This subject deserves more than one post, so expect subsequent entries into the Genes Unzipped series (as well as a TV show tie-in, movie franchise, and unappetizing brand of Gene-e-O's breakfast cereal). For now though, I'll focus on a single issue: that of the oft-touted phrase "gene for [insert headline-catching disease, skill, or behaviour here]." 

The tricky thing about this "fact" is that it seriously oversimplifies a nuanced issue by implying that a gene "causes" something, meaning that a tiny sliver of an organism's genotype is single-handedly responsible for a complex problem in its phenotype*. 

This is especially misleading when applied to behavioral traits like alcoholism, drug addiction, and ADHD, which, though certainly heritable and possessed of a genetic component, are determined in large part by the environment.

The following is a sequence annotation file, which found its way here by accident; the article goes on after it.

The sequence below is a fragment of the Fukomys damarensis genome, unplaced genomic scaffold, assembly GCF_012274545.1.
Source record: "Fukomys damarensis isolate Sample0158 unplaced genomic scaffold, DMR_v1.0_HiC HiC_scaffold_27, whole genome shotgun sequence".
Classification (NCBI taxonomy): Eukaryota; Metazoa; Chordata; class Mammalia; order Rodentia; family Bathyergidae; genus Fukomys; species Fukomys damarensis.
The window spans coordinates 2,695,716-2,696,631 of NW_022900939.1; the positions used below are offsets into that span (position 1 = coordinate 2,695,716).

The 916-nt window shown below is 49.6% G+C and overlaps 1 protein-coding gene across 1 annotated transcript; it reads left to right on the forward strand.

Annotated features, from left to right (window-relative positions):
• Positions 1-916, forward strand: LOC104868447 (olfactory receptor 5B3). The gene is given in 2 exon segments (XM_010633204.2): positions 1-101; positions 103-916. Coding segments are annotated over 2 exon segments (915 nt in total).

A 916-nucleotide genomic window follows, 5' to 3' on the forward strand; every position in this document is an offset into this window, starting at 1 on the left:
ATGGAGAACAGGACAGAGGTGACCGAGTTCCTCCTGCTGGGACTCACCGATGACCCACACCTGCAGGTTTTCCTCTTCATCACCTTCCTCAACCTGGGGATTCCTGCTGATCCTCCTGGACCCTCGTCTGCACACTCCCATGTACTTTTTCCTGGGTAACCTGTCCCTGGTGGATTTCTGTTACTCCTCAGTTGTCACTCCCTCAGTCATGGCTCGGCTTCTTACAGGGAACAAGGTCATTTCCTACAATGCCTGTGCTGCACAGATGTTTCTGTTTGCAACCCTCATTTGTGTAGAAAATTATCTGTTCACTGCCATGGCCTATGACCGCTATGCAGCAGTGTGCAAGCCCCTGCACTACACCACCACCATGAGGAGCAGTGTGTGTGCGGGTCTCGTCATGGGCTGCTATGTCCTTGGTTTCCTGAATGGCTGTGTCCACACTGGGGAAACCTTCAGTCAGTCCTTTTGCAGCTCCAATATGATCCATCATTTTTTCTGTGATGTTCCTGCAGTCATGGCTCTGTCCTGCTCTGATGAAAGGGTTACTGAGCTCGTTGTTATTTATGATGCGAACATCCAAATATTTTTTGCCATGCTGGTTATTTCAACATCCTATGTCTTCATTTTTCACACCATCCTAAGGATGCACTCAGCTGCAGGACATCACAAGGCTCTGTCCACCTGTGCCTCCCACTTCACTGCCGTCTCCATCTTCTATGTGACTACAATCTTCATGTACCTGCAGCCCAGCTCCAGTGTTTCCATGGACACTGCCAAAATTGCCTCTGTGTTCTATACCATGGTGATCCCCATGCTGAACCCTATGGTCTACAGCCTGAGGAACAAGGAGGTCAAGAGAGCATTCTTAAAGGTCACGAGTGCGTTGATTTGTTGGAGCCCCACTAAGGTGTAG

Consider the Dopamine Receptor D4 (or DRD4) gene. I have a lot to say about this notorious little gene, and it may very well become the subject of its own post. For now, suffice it to say that DRD4 comes in a number of different varieties called alleles. One of these alleles is called the 7-repeat (so named because it contains a nucleotide sequence that repeats 7 times), an infamous mutation that stands accused of countless crimes against humanity.

Studies have tied DRD4's 7-repeat allele to addiction, disorganized attachmentADHD, aggression, and excessive risk-taking, among other conditions. Many if not most of these studies have proved a strong correlation between 7-repeat and every one of these behaviours.

The only problem is, 7-repeat didn't cause a single one of them. And the studies never claimed they did.

What 7-repeat does is increase a person's susceptibility to the environmental factors that promote these behaviours. Children with 7-repeat alleles are more likely to suffer from addiction or excessive aggression or ADHD, but only when they grow up in abusive, neglectful, impoverished or otherwise "at-risk" homes.